Book Review: Shadow and Bone by Leigh Bardugo

Shadow and Bone is the first of three books in the Grisha Series by Leigh Bardugo. Set in a fictional world heavily influenced by Russian culture (Leigh Bardugo dubbed her genre “Tsarpunk”, squee!), the story follows Alina, an orphan and mapmaker for the First Army, who is discovered to be a Sun Summoner: a rare type of Grisha (magic user) who has the power to destroy the Shadow Fold, a dark “sea” filled with horrible monsters which splits the nation of Ravka in two. Alina is taken by The Darkling, the most powerful of the Grisha, and brought to the capital city where she is to train in her abilities. But the Darkling and his motives are not what they seem, and Alina must struggle to find her true destiny.

This novel drew me in with its gorgeous cover art, Russian influences, and its great hook of a beginning. The pacing throughout the rest of the novel, however, seemed to ebb and flow and had a sort of “hurry up and wait” feel to it. I also struggled a bit with the main character and narrator, Alina, who had some immature and trope-y behaviors when it came to her feelings for her best friend, Mal, and toward other female characters. This did improve through the story, though, as Alina came to accept and believe in herself and her powers. My only other gripe is just a bias of mine: I’m not a huge fan of first-person narration (The Hate U Give is a notable exception). I crave more development of some other characters, and would especially love more back story on The Darkling, the teacher Baghra, and other characters. Perhaps I’ll get that in the next book!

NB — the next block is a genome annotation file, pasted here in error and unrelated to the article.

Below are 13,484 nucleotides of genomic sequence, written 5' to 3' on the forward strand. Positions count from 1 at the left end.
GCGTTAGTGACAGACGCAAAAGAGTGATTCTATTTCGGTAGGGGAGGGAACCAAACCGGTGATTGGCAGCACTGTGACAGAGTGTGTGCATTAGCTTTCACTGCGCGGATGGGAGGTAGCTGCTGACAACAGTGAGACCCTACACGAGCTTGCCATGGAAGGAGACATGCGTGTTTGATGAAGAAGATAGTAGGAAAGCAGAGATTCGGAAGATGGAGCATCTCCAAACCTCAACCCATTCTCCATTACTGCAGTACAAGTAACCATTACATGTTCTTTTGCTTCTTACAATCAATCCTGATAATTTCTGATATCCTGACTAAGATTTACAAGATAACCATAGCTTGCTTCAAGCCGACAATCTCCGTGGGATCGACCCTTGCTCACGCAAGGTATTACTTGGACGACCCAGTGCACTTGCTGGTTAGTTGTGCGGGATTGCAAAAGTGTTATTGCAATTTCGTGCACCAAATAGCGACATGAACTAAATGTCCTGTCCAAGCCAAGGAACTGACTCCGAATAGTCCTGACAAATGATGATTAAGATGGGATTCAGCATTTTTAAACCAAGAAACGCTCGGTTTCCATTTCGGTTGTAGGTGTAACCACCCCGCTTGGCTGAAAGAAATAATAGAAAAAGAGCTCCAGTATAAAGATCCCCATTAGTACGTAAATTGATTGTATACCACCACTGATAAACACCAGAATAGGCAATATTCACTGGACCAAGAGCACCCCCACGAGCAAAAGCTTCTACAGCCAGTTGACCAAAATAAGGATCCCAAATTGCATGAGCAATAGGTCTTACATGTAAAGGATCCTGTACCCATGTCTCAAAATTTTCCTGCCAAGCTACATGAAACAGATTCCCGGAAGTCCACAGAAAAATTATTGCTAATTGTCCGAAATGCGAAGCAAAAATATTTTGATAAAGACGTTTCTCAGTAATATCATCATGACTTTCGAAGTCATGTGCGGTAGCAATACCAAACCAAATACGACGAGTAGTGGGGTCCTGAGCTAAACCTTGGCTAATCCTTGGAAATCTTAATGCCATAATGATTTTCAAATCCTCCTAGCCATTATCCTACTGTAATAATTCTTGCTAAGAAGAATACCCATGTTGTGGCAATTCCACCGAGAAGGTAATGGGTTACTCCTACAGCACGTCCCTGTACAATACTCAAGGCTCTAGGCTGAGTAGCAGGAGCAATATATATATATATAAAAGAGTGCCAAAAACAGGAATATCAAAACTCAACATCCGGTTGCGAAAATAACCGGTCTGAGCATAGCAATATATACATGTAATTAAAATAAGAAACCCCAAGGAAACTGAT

In spite of these few gripes, I can’t deny that I was pulled into the story and had a hard time putting the book down. I have the sequel waiting patiently on my night stand!


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